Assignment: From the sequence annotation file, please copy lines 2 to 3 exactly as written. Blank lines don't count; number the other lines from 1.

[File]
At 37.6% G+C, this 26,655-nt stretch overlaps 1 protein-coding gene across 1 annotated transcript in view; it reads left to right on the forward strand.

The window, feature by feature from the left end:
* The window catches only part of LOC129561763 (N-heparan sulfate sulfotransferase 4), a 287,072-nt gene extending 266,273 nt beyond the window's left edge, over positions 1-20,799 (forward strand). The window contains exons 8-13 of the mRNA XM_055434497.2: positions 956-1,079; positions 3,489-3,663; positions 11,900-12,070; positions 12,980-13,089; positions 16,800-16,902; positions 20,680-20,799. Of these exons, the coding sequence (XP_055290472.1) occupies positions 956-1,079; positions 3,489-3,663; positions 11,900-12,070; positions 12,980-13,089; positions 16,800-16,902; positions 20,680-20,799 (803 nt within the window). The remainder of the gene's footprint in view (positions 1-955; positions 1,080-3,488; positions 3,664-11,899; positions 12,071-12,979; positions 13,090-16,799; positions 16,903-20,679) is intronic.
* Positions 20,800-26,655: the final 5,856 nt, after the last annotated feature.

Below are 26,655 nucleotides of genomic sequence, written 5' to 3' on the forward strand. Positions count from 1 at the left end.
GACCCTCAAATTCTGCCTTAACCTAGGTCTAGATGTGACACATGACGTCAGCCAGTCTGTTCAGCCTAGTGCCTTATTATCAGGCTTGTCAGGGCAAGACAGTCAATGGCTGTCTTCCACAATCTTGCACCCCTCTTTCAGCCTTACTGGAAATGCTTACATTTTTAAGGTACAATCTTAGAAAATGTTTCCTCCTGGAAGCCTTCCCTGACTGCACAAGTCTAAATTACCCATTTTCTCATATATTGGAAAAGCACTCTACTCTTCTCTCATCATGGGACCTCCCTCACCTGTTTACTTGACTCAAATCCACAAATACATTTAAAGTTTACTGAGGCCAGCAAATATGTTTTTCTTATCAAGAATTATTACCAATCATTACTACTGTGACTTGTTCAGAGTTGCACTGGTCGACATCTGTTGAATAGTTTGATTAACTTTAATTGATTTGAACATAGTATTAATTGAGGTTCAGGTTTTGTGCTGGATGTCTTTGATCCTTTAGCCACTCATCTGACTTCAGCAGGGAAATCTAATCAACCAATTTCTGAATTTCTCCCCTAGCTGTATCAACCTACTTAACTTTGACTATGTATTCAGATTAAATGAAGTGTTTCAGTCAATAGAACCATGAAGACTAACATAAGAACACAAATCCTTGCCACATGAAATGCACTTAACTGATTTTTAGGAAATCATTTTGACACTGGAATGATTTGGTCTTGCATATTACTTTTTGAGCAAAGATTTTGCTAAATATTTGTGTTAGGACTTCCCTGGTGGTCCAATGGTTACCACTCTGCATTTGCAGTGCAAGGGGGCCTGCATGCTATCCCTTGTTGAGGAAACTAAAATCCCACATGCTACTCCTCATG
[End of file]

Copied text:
The window, feature by feature from the left end:
* The window catches only part of LOC129561763 (N-heparan sulfate sulfotransferase 4), a 287,072-nt gene extending 266,273 nt beyond the window's left edge, over positions 1-20,799 (forward strand). The window contains exons 8-13 of the mRNA XM_055434497.2: positions 956-1,079; positions 3,489-3,663; positions 11,900-12,070; positions 12,980-13,089; positions 16,800-16,902; positions 20,680-20,799. Of these exons, the coding sequence (XP_055290472.1) occupies positions 956-1,079; positions 3,489-3,663; positions 11,900-12,070; positions 12,980-13,089; positions 16,800-16,902; positions 20,680-20,799 (803 nt within the window). The remainder of the gene's footprint in view (positions 1-955; positions 1,080-3,488; positions 3,664-11,899; positions 12,071-12,979; positions 13,090-16,799; positions 16,903-20,679) is intronic.